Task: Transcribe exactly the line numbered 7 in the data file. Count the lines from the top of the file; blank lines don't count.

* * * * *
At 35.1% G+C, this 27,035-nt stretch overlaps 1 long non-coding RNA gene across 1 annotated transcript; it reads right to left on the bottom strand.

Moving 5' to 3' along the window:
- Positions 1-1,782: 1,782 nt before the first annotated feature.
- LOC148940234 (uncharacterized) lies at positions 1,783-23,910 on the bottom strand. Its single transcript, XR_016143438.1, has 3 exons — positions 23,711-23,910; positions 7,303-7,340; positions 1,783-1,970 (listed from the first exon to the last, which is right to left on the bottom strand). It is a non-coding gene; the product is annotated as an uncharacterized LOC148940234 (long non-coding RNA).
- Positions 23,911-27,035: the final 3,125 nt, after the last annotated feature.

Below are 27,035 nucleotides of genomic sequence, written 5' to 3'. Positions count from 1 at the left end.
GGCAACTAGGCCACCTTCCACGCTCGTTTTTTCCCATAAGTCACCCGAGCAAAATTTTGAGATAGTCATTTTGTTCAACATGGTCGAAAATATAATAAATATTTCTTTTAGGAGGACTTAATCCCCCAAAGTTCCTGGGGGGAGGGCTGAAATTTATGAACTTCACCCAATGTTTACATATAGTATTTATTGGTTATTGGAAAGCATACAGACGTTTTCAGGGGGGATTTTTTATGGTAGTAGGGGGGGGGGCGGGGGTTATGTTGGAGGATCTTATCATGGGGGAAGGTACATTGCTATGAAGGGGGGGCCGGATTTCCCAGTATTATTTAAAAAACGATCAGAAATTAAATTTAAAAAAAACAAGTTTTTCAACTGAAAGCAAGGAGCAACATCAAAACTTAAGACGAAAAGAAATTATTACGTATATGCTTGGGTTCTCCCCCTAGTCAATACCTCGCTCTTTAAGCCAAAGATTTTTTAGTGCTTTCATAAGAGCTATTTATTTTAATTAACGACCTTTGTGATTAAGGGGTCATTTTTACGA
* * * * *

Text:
GGCAACTAGGCCACCTTCCACGCTCGTTTTTTCCCATAAGTCACCCGAGCAAAATTTTGAGATAGTCATTTTGTTCAACATGGTCGAAAATATAATAAATATTTCTTTTAGGAGGACTTAATCCCCCAAAGTTCCTGGGGGGAGGGCTGAAATTTATGAACTTCACCCAATGTTTACATATAGTATTTATTGGTTATTGGAAAGCATACAGACGTTTTCAGGGGGGATTTTTTATGGTAGTAGGGGGGGGGGCGGGGGTTATGTTGGAGGATCTTATCATGGGGGAAGGTACATTGCTATGAAGGGGGGGCCGGATTTCCCAGTATTATTTAAAAAACGATCAGAAATTAAATTTAAAAAAAACAAGTTTTTCAACTGAAAGCAAGGAGCAACATCAAAACTTAAGACGAAAAGAAATTATTACGTATATGCTTGGGTTCTCCCCCTAGTCAATACCTCGCTCTTTAAGCCAAAGATTTTTTAGTGCTTTCATAAGAGCTATTTATTTTAATTAACGACCTTTGTGATTAAGGGGTCATTTTTACGA